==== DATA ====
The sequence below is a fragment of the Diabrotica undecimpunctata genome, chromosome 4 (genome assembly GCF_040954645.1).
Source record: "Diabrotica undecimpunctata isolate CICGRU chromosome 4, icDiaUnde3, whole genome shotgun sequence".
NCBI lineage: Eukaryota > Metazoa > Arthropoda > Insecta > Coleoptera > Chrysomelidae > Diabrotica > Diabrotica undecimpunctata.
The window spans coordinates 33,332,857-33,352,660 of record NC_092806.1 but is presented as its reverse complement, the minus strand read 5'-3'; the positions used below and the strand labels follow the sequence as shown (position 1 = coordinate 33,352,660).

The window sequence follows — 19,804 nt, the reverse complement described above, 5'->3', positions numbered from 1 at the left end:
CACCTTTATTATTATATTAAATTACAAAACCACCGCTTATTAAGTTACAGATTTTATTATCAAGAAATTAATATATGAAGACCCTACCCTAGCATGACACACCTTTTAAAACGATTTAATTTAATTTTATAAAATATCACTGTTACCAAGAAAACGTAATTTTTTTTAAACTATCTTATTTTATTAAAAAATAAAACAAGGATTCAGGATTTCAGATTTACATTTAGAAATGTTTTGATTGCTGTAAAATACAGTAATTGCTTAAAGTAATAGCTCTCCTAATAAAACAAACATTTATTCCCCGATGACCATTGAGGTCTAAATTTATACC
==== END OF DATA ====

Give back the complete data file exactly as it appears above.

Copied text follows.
The sequence below is a fragment of the Diabrotica undecimpunctata genome, chromosome 4 (genome assembly GCF_040954645.1).
Source record: "Diabrotica undecimpunctata isolate CICGRU chromosome 4, icDiaUnde3, whole genome shotgun sequence".
NCBI lineage: Eukaryota > Metazoa > Arthropoda > Insecta > Coleoptera > Chrysomelidae > Diabrotica > Diabrotica undecimpunctata.
The window spans coordinates 33,332,857-33,352,660 of record NC_092806.1 but is presented as its reverse complement, the minus strand read 5'-3'; the positions used below and the strand labels follow the sequence as shown (position 1 = coordinate 33,352,660).

The window sequence follows — 19,804 nt, the reverse complement described above, 5'->3', positions numbered from 1 at the left end:
CACCTTTATTATTATATTAAATTACAAAACCACCGCTTATTAAGTTACAGATTTTATTATCAAGAAATTAATATATGAAGACCCTACCCTAGCATGACACACCTTTTAAAACGATTTAATTTAATTTTATAAAATATCACTGTTACCAAGAAAACGTAATTTTTTTTAAACTATCTTATTTTATTAAAAAATAAAACAAGGATTCAGGATTTCAGATTTACATTTAGAAATGTTTTGATTGCTGTAAAATACAGTAATTGCTTAAAGTAATAGCTCTCCTAATAAAACAAACATTTATTCCCCGATGACCATTGAGGTCTAAATTTATACC